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Azure / Windows Server

Microsoft Skips RTM for Windows Server 2019, Unleashes it Publicly Anyway

Microsoft Skips RTM for Windows Server 2019, Unleashes it Publicly Anyway

With the growing number of reports of Windows 10 1809 problems, maybe this isn’t the greatest idea.

Microsoft has now announced that Windows Server 2019 is generally available.

If you are a Windows Server customer with valid Software Assurance, you can download Windows Server 2019 on the Volume Licensing Service Center (VLSC). You can also download the evaluation version of Windows Server 2019 at the Evaluation Center.

For customers running Windows Server on Azure, Windows Server 2019 is also available in the Azure Marketplace. Later in October, we’ll be adding Windows Server 2019 to Visual Studio Subscription (former MSDN) and other portals, such as the Microsoft Partner Network (MPN).

In a separate post, Cosmos Darwin, a senior program manager on Microsoft’s Core OS team, talks about the company skipping a step for this release:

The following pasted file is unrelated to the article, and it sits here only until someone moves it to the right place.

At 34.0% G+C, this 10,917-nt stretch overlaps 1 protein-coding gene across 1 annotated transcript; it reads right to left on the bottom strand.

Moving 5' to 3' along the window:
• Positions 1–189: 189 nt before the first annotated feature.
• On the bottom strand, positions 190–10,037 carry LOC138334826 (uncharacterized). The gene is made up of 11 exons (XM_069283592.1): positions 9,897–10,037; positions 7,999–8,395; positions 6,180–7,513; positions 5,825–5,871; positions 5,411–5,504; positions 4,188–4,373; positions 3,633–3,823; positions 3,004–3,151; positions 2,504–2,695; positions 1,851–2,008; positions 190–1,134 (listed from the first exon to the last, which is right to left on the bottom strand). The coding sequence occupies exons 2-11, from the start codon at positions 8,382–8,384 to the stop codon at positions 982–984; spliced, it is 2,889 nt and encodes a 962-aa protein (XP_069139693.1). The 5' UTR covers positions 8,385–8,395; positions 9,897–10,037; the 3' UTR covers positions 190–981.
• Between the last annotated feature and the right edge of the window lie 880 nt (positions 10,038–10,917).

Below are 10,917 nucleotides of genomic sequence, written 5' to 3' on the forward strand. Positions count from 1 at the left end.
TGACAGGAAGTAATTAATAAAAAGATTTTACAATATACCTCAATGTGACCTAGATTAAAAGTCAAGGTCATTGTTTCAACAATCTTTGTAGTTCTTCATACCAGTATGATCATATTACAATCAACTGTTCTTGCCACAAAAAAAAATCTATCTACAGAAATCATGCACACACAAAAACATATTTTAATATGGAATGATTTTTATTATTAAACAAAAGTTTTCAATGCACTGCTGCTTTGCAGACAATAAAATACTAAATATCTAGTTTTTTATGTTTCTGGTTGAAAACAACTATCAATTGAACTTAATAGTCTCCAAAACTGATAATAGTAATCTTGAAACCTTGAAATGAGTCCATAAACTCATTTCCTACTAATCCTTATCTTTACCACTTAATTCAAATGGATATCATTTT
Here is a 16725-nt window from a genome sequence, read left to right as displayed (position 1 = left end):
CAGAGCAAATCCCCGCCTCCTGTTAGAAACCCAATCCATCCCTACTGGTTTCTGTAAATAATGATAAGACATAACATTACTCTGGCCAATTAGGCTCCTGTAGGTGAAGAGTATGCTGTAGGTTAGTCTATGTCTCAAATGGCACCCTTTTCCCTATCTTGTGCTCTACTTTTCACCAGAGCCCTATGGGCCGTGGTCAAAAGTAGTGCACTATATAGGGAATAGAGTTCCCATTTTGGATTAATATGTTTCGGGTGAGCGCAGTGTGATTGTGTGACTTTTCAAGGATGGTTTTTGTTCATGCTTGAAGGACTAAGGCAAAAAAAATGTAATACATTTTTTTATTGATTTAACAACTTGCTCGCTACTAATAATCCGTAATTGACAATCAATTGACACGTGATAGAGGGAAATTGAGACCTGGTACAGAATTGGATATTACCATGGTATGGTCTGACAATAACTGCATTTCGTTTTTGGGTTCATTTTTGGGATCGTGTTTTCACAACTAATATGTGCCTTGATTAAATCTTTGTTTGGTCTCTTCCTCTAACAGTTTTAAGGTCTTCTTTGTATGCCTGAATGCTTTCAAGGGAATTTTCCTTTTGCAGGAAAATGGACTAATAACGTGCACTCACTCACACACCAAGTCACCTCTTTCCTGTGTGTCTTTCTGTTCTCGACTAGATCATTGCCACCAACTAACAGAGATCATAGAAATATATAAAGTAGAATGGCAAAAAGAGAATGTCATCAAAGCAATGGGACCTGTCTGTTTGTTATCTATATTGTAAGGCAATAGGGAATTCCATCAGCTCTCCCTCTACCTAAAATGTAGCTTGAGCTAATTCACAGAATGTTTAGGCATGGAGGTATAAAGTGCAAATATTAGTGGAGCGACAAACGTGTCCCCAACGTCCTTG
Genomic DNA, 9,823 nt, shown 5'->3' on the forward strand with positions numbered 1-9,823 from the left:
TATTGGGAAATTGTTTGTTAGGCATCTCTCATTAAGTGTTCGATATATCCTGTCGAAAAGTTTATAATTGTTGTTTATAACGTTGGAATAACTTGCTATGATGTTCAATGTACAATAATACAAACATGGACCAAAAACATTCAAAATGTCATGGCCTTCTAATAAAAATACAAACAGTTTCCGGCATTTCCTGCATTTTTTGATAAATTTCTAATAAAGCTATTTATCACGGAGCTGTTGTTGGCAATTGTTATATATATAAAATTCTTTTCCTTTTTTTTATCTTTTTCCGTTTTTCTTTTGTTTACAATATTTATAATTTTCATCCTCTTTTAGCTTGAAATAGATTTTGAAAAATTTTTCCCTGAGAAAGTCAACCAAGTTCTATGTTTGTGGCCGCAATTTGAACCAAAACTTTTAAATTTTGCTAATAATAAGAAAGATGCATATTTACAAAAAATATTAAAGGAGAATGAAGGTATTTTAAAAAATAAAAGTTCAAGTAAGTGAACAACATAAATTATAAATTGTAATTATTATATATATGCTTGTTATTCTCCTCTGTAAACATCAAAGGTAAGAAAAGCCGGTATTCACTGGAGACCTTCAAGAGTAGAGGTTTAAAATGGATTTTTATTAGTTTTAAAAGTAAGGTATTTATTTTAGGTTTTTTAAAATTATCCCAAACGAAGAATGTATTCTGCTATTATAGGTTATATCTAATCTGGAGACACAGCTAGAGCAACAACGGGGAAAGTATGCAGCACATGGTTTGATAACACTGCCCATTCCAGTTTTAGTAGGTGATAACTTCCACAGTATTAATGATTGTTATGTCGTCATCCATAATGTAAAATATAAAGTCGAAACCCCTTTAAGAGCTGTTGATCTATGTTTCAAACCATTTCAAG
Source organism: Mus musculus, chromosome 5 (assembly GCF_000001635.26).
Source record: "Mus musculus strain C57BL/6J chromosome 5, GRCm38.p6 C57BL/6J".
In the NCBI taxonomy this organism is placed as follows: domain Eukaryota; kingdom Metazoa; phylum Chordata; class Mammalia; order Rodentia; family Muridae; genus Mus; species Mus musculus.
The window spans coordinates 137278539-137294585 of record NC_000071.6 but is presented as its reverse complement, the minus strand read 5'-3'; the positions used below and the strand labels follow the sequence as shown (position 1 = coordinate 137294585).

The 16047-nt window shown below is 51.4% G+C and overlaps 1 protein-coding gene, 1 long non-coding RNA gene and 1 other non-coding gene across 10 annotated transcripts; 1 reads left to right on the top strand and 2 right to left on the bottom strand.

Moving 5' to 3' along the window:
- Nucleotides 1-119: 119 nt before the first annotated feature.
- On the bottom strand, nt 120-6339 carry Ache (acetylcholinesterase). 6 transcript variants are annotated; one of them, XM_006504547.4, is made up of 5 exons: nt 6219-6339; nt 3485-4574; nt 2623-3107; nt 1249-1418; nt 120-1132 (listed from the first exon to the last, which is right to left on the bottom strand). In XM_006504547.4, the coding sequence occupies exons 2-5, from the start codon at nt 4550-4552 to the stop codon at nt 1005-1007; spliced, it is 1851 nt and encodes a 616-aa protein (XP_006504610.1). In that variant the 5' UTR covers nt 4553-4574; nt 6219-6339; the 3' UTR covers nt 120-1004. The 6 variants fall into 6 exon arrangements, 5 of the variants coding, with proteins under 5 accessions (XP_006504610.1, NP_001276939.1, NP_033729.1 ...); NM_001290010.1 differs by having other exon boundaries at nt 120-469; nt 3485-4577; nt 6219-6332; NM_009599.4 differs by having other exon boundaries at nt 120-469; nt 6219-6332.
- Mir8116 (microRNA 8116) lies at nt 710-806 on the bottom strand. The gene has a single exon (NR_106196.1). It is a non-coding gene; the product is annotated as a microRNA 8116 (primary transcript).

Windows Server 2019 is the first version to skip the classic Release To Manufacturing (RTM) milestone and go directly to General Availability (GA). This change is motivated by the increasing popularity of virtual machines, containers, and deploying in the cloud. But it also means the hardware ecosystem hasn’t had the chance to validate and certify systems or components before the release; instead, they start doing so today.

As before, to ensure our customers are successful and have the smoothest experience, Microsoft recommends deploying Storage Spaces Direct on hardware validated by the Windows Server Software-Defined (WSSD) program. The first wave of WSSD offers for Windows Server 2019 will launch in mid-January 2019, in about three months. We’ll share more details about the WSSD launch event soon.

Until the first wave of hardware is available, attempting to use features like Storage Spaces Direct or Software-Defined Networking (SDN) displays an advisory message and requires an extra step to configure. This is normal and expected – see KB4464776. Microsoft will remove the message for everyone immediately after the WSSD launch event in January, via Windows Update.

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